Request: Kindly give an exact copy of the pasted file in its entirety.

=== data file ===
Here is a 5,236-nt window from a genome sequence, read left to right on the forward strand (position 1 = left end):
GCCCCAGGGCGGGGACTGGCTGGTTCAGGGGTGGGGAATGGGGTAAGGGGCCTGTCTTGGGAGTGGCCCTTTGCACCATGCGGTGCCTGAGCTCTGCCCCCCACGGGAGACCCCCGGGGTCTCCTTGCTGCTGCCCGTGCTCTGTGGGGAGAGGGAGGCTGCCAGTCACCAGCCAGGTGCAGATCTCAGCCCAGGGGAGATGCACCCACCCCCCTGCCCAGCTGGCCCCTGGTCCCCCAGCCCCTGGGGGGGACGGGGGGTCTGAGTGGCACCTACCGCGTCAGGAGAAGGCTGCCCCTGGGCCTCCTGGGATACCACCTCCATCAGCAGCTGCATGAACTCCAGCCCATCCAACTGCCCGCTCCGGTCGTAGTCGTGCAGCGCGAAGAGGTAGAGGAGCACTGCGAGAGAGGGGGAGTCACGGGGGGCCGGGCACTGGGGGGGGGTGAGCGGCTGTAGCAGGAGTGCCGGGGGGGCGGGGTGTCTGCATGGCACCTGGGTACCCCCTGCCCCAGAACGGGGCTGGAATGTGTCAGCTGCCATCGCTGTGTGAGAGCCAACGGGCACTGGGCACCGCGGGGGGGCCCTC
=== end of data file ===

Here is a 5,236-nt window from a genome sequence, read left to right on the forward strand (position 1 = left end):
GCCCCAGGGCGGGGACTGGCTGGTTCAGGGGTGGGGAATGGGGTAAGGGGCCTGTCTTGGGAGTGGCCCTTTGCACCATGCGGTGCCTGAGCTCTGCCCCCCACGGGAGACCCCCGGGGTCTCCTTGCTGCTGCCCGTGCTCTGTGGGGAGAGGGAGGCTGCCAGTCACCAGCCAGGTGCAGATCTCAGCCCAGGGGAGATGCACCCACCCCCCTGCCCAGCTGGCCCCTGGTCCCCCAGCCCCTGGGGGGGACGGGGGGTCTGAGTGGCACCTACCGCGTCAGGAGAAGGCTGCCCCTGGGCCTCCTGGGATACCACCTCCATCAGCAGCTGCATGAACTCCAGCCCATCCAACTGCCCGCTCCGGTCGTAGTCGTGCAGCGCGAAGAGGTAGAGGAGCACTGCGAGAGAGGGGGAGTCACGGGGGGCCGGGCACTGGGGGGGGGTGAGCGGCTGTAGCAGGAGTGCCGGGGGGGCGGGGTGTCTGCATGGCACCTGGGTACCCCCTGCCCCAGAACGGGGCTGGAATGTGTCAGCTGCCATCGCTGTGTGAGAGCCAACGGGCACTGGGCACCGCGGGGGGGCCCTC